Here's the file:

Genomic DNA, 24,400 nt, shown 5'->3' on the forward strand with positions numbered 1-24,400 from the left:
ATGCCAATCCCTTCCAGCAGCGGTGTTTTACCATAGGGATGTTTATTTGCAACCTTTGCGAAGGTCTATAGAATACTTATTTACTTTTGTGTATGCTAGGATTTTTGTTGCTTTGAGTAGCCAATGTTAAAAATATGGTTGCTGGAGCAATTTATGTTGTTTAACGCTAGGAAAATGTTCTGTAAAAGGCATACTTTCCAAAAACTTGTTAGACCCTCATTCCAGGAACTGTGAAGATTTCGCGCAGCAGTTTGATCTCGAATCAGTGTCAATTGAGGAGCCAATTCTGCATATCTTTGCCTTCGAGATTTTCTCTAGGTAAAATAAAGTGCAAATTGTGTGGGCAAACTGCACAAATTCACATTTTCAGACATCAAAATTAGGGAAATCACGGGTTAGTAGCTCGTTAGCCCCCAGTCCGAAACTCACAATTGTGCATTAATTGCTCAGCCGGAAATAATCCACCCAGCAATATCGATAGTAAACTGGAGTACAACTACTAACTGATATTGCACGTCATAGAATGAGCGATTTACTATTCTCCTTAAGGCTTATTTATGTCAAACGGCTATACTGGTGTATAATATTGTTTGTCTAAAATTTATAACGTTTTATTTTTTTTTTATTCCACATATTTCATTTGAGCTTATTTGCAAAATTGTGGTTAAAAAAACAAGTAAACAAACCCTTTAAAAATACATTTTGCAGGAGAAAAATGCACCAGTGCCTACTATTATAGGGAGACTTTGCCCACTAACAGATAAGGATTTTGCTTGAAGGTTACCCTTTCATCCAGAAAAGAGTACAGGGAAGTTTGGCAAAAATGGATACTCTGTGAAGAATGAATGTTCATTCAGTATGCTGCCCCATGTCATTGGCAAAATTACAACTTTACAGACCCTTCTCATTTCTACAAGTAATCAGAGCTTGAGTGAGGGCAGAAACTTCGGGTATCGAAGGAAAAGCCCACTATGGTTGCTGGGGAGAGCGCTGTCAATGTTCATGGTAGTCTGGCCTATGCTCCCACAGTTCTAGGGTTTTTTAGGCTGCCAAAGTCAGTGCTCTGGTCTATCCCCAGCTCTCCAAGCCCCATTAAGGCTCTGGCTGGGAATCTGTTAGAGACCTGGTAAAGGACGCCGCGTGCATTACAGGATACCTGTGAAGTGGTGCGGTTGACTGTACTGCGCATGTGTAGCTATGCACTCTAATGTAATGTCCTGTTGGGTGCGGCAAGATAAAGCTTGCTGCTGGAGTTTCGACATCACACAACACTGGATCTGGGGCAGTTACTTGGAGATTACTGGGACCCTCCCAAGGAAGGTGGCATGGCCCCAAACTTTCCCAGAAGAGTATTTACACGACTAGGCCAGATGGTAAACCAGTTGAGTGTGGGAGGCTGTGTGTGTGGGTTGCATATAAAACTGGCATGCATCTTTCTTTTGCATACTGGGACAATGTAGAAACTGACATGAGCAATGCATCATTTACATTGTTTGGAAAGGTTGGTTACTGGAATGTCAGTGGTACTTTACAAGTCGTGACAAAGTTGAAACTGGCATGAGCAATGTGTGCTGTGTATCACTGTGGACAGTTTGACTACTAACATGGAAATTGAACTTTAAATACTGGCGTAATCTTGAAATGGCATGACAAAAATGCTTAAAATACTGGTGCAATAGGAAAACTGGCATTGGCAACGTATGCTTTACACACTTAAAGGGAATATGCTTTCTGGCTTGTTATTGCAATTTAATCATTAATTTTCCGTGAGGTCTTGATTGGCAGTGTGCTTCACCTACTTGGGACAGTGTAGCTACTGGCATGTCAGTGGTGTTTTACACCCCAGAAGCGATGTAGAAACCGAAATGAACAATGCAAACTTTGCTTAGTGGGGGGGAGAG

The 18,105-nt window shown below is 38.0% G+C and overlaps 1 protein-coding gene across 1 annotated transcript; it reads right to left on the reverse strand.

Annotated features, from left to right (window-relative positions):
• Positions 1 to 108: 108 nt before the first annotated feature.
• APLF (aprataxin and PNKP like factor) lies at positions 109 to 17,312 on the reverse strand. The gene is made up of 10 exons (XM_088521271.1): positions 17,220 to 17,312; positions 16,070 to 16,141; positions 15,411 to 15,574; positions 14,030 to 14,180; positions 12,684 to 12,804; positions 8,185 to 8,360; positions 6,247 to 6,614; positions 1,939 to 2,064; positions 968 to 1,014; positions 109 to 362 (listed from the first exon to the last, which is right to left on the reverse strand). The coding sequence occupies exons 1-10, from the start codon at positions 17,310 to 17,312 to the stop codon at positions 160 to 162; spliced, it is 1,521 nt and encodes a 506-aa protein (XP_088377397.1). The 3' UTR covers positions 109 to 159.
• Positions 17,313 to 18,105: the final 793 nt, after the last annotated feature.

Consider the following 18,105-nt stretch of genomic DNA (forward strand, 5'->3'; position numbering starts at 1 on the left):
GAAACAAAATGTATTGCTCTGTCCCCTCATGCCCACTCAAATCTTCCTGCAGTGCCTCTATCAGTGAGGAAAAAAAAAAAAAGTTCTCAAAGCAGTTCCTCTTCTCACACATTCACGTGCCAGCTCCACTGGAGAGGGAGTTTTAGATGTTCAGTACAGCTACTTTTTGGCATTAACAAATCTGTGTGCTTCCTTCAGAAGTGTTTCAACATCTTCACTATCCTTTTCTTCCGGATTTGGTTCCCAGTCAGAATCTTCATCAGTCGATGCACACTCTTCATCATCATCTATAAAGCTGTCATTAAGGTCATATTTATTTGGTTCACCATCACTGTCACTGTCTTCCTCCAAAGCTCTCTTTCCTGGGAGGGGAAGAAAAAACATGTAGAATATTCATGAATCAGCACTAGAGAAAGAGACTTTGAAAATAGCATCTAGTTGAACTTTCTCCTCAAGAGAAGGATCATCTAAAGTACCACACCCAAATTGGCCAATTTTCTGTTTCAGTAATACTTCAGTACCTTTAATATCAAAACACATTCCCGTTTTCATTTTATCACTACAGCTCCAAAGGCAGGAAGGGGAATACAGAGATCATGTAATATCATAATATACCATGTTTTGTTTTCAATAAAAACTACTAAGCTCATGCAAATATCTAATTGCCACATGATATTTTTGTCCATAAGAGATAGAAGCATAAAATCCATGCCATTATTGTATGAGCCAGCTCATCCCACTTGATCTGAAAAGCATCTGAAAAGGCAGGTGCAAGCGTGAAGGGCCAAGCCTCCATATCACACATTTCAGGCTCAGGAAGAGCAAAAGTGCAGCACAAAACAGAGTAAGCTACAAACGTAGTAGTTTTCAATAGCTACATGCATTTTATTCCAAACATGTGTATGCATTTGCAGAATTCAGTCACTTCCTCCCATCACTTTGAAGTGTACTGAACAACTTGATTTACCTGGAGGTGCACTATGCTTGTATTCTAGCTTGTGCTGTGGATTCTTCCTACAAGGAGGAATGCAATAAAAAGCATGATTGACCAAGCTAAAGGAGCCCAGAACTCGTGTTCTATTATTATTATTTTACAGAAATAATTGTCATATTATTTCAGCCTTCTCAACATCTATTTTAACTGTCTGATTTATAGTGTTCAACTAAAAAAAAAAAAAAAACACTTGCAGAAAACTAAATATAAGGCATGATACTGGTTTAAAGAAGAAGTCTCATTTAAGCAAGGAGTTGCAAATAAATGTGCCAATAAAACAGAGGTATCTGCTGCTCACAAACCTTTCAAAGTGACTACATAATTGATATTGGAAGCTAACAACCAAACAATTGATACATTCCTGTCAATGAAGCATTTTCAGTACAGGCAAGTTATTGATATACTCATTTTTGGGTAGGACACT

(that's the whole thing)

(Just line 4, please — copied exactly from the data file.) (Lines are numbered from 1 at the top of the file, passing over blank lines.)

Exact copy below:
Annotated features, from left to right (window-relative positions):